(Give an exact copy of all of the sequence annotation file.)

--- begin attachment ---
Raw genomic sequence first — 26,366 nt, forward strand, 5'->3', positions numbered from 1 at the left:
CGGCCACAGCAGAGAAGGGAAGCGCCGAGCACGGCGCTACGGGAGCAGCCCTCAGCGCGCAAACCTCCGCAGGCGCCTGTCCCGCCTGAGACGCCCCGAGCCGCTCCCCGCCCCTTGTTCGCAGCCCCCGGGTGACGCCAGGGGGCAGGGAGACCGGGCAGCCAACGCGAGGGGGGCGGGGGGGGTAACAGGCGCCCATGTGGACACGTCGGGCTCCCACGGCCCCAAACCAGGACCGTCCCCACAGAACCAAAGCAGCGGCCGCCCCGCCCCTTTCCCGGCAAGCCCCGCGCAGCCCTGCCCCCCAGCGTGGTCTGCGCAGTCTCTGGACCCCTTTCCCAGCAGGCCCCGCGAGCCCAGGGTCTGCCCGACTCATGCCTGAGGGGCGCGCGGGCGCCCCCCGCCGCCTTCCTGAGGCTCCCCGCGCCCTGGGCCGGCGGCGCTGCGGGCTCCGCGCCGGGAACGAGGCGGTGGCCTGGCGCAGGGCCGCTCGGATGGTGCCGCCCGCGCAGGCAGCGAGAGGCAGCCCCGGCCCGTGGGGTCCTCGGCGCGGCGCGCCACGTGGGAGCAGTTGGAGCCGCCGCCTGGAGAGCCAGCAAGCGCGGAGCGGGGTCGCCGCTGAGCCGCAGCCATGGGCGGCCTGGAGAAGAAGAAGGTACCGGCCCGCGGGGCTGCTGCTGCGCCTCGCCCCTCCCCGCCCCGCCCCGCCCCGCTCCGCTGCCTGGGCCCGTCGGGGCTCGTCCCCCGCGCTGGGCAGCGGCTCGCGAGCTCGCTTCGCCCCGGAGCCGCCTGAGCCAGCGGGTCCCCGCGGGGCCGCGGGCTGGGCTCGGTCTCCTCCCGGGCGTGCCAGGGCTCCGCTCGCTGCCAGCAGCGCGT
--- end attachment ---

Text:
Raw genomic sequence first — 26,366 nt, forward strand, 5'->3', positions numbered from 1 at the left:
CGGCCACAGCAGAGAAGGGAAGCGCCGAGCACGGCGCTACGGGAGCAGCCCTCAGCGCGCAAACCTCCGCAGGCGCCTGTCCCGCCTGAGACGCCCCGAGCCGCTCCCCGCCCCTTGTTCGCAGCCCCCGGGTGACGCCAGGGGGCAGGGAGACCGGGCAGCCAACGCGAGGGGGGCGGGGGGGGTAACAGGCGCCCATGTGGACACGTCGGGCTCCCACGGCCCCAAACCAGGACCGTCCCCACAGAACCAAAGCAGCGGCCGCCCCGCCCCTTTCCCGGCAAGCCCCGCGCAGCCCTGCCCCCCAGCGTGGTCTGCGCAGTCTCTGGACCCCTTTCCCAGCAGGCCCCGCGAGCCCAGGGTCTGCCCGACTCATGCCTGAGGGGCGCGCGGGCGCCCCCCGCCGCCTTCCTGAGGCTCCCCGCGCCCTGGGCCGGCGGCGCTGCGGGCTCCGCGCCGGGAACGAGGCGGTGGCCTGGCGCAGGGCCGCTCGGATGGTGCCGCCCGCGCAGGCAGCGAGAGGCAGCCCCGGCCCGTGGGGTCCTCGGCGCGGCGCGCCACGTGGGAGCAGTTGGAGCCGCCGCCTGGAGAGCCAGCAAGCGCGGAGCGGGGTCGCCGCTGAGCCGCAGCCATGGGCGGCCTGGAGAAGAAGAAGGTACCGGCCCGCGGGGCTGCTGCTGCGCCTCGCCCCTCCCCGCCCCGCCCCGCCCCGCTCCGCTGCCTGGGCCCGTCGGGGCTCGTCCCCCGCGCTGGGCAGCGGCTCGCGAGCTCGCTTCGCCCCGGAGCCGCCTGAGCCAGCGGGTCCCCGCGGGGCCGCGGGCTGGGCTCGGTCTCCTCCCGGGCGTGCCAGGGCTCCGCTCGCTGCCAGCAGCGCGT